Following the bill’s passage, the Connecticut State Medical Society released a statement expressing “extreme disappointment” in the vote. The group said the bill did not include adequate detail regarding an APRN’s three-year agreement with doctors or what education requirements would be placed on them.

“It is difficult to see how this change will improve patient care, and it does nothing to address the need for healthcare transparency in Connecticut,” Dr. Michael Saffir, the group’s president, said.

The bill passed the Senate more than two weeks ago by a 25-11 vote.

Sen. Terry Gerratana, D-New Britain, said during the debate in that chamber that it’s her experience that some doctors are less likely to accept Medicaid patients and with a growing Medicaid population under the Affordable Care Act this will give them access to care. There are also more rural parts of Connecticut where there aren’t enough doctors to see patients. Nurse practitioners have the authority to treat patients and prescribe medication.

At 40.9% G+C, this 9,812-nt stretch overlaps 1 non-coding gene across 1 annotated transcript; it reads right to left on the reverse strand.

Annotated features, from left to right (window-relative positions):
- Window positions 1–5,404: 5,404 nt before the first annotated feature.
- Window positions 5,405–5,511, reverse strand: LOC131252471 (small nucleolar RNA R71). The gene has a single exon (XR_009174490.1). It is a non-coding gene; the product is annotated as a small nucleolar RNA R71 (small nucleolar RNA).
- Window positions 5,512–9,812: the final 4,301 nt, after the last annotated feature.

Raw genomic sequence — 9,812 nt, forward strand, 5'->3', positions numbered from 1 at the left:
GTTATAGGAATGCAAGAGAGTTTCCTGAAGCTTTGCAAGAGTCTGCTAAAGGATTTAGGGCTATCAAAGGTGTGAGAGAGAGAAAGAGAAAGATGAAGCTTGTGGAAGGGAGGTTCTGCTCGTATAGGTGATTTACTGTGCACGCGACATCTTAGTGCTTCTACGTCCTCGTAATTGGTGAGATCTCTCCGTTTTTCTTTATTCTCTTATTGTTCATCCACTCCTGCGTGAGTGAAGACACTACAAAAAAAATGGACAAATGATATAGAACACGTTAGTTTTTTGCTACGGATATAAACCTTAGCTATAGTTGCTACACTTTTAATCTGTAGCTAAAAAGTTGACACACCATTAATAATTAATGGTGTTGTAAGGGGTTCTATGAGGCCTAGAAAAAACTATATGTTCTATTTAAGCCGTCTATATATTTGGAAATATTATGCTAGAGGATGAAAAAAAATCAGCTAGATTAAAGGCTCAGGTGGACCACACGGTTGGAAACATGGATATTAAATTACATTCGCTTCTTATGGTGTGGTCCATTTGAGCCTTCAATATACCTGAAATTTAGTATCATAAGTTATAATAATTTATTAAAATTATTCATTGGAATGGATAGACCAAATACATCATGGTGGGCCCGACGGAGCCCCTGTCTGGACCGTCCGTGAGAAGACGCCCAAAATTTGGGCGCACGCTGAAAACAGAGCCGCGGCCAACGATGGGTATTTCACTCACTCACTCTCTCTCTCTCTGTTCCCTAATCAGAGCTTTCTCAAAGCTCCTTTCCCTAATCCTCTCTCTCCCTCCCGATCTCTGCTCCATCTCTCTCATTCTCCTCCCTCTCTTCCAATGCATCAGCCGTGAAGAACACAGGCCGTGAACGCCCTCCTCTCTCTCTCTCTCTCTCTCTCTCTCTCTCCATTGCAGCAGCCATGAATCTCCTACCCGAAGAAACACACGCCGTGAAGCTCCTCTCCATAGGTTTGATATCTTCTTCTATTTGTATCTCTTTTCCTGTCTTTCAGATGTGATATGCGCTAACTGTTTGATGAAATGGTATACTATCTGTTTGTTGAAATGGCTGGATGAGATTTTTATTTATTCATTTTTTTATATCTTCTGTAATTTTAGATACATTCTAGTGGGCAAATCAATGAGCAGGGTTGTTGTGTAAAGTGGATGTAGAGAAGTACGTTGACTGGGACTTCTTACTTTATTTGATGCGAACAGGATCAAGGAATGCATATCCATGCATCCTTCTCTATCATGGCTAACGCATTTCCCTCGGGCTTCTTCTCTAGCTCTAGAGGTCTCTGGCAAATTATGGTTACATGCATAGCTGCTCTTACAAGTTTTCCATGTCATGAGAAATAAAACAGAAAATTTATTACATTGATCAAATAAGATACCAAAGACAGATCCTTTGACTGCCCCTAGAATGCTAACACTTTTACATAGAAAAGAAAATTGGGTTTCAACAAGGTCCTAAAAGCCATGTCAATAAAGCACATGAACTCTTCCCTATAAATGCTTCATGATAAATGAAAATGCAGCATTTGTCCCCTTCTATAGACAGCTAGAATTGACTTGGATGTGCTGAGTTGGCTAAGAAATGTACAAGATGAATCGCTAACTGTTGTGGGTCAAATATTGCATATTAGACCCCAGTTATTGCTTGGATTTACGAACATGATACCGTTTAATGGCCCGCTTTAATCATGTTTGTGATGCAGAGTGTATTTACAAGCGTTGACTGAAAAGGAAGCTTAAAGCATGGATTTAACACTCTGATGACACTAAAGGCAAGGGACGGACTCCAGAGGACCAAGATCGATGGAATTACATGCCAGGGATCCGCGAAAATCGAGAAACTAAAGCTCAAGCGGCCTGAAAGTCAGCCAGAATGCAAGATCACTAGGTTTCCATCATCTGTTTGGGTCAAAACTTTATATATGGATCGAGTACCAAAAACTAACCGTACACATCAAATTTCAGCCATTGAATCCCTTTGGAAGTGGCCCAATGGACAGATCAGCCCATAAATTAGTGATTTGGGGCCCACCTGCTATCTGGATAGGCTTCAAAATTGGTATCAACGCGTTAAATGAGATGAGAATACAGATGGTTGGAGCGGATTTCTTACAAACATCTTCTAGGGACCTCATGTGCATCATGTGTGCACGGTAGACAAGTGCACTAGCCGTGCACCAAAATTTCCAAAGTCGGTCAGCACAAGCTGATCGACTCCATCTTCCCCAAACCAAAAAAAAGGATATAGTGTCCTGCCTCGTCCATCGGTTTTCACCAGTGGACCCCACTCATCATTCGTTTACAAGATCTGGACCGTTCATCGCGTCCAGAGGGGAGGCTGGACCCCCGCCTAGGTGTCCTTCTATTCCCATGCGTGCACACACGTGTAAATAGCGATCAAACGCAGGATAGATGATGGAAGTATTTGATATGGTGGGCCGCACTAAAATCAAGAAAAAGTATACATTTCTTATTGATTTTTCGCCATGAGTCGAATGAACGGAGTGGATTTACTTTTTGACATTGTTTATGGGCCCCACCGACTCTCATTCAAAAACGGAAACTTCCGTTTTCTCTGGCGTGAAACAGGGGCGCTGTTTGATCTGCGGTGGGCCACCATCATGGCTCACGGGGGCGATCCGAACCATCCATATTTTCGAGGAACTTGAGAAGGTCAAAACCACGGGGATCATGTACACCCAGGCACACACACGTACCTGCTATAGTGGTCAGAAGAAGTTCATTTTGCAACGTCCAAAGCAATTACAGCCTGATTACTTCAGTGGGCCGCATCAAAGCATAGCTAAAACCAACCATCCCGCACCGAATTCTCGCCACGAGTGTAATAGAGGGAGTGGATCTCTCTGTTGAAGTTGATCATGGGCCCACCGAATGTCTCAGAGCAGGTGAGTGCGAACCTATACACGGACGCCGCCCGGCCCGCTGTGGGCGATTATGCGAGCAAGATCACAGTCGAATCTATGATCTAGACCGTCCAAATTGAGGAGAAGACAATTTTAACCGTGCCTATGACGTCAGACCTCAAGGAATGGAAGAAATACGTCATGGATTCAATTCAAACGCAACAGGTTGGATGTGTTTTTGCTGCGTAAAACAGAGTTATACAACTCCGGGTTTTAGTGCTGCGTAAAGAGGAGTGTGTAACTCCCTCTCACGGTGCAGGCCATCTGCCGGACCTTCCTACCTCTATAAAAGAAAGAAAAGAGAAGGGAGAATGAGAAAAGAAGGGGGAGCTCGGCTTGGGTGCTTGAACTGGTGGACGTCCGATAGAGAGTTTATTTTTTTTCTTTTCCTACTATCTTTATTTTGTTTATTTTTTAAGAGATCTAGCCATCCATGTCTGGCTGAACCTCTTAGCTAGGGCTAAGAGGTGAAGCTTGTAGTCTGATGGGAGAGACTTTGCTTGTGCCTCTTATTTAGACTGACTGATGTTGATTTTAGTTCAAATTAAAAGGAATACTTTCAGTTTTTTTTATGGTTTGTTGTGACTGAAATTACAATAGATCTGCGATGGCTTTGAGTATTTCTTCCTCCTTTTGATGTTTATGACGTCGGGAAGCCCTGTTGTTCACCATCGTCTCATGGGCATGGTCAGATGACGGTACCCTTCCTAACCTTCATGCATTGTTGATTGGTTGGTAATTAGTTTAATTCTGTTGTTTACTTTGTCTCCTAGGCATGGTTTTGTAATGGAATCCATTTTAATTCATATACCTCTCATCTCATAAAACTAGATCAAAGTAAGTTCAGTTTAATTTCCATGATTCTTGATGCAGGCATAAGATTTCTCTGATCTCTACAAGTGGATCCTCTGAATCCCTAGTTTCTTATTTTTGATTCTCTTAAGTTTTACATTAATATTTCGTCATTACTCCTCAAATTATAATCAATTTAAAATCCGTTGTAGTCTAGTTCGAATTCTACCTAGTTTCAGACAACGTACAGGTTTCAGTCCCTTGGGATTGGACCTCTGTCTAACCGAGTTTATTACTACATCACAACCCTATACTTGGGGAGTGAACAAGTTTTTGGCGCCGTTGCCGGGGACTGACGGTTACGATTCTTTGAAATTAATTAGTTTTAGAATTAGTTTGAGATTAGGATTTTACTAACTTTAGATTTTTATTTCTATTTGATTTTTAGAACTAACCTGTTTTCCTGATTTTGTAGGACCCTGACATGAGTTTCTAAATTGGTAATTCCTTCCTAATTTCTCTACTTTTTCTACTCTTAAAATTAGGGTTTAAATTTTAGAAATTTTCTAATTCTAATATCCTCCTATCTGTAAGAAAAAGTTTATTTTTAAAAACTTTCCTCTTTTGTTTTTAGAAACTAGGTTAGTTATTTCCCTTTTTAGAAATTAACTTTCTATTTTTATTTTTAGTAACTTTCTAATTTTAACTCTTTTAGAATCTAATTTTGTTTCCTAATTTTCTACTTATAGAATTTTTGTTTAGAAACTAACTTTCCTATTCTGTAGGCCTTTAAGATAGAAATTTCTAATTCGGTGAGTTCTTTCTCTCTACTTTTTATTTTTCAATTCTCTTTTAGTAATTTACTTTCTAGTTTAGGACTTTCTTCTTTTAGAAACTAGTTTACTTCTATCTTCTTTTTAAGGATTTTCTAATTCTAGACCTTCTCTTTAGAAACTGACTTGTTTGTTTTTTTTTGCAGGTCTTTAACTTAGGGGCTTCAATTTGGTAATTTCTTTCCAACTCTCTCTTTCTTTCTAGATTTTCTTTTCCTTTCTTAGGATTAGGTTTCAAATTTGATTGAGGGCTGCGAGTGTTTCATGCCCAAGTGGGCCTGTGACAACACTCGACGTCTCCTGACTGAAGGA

There are about 4,000 APRNs in the state of Connecticut, according to state officials.

“I see this as an opportunity to increase the penetration of primary care,” Sen. Jason Welch, R-Bristol, said. “Unfortunately, I think as the Affordable Care Act moves forward and because of certain parts of that it’s going to be even harder to get primary care practitioners.”

Welch voted in favor of the bill, but Sen. Rob Kane, R-Watertown, said he had difficulty with the bill because it was unclear how APRN’s would differentiate themselves from medical doctors when they open their own practices.